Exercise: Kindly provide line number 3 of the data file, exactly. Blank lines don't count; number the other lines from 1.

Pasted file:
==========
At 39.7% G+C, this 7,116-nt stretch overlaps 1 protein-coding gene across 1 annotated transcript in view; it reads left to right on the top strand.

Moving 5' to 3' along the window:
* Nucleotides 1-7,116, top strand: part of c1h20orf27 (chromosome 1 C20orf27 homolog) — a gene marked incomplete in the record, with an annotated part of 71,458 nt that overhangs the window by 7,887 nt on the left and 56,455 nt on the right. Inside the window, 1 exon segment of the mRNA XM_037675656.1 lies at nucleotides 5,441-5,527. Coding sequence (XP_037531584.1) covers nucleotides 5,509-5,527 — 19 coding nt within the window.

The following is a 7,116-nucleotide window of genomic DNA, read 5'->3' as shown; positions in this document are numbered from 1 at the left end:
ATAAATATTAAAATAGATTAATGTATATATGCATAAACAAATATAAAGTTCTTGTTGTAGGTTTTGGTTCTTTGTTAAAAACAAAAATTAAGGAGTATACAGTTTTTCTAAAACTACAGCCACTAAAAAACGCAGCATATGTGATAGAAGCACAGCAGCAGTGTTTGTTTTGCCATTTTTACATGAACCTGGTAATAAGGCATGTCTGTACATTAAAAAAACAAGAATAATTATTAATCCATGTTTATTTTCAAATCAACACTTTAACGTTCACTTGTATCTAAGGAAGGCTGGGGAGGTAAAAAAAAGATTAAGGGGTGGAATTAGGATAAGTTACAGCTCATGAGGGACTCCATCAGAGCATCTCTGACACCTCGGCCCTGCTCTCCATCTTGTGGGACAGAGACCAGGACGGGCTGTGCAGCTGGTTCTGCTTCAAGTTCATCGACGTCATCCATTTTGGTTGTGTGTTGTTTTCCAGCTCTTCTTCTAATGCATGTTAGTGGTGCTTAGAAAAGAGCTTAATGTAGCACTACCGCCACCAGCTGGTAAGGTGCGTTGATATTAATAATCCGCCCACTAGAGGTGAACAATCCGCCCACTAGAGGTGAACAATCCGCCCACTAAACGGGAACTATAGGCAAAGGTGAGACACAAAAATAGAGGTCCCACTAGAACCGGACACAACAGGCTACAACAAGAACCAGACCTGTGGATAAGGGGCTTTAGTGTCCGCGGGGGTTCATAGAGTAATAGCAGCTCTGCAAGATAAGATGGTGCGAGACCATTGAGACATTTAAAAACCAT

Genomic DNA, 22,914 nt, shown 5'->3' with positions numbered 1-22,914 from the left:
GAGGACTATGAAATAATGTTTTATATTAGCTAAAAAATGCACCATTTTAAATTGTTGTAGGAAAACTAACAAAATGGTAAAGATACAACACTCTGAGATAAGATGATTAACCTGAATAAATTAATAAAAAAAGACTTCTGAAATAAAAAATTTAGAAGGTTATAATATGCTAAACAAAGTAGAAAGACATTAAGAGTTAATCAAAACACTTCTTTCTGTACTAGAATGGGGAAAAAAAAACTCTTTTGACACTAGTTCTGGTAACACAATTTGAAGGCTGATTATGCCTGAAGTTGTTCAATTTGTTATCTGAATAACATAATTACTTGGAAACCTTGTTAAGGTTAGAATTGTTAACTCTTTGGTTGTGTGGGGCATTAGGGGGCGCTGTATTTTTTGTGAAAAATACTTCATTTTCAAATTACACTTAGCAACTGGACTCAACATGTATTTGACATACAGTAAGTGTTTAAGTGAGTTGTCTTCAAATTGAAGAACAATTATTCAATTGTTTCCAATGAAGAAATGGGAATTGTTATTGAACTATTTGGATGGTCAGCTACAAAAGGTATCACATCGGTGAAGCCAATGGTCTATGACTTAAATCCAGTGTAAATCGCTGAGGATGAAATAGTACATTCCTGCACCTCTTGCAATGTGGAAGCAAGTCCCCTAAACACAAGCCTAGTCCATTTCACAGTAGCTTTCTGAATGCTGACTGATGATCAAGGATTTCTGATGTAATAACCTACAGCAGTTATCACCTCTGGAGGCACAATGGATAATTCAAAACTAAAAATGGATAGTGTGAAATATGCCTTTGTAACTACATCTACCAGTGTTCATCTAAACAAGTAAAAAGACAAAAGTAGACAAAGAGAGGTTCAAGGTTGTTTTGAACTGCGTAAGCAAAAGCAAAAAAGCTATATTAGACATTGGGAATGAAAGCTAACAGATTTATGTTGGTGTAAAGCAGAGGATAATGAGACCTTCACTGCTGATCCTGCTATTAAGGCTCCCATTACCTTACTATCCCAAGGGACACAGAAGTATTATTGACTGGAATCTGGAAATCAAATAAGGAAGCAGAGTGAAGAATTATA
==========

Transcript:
* Nucleotides 1-7,116, top strand: part of c1h20orf27 (chromosome 1 C20orf27 homolog) — a gene marked incomplete in the record, with an annotated part of 71,458 nt that overhangs the window by 7,887 nt on the left and 56,455 nt on the right. Inside the window, 1 exon segment of the mRNA XM_037675656.1 lies at nucleotides 5,441-5,527. Coding sequence (XP_037531584.1) covers nucleotides 5,509-5,527 — 19 coding nt within the window.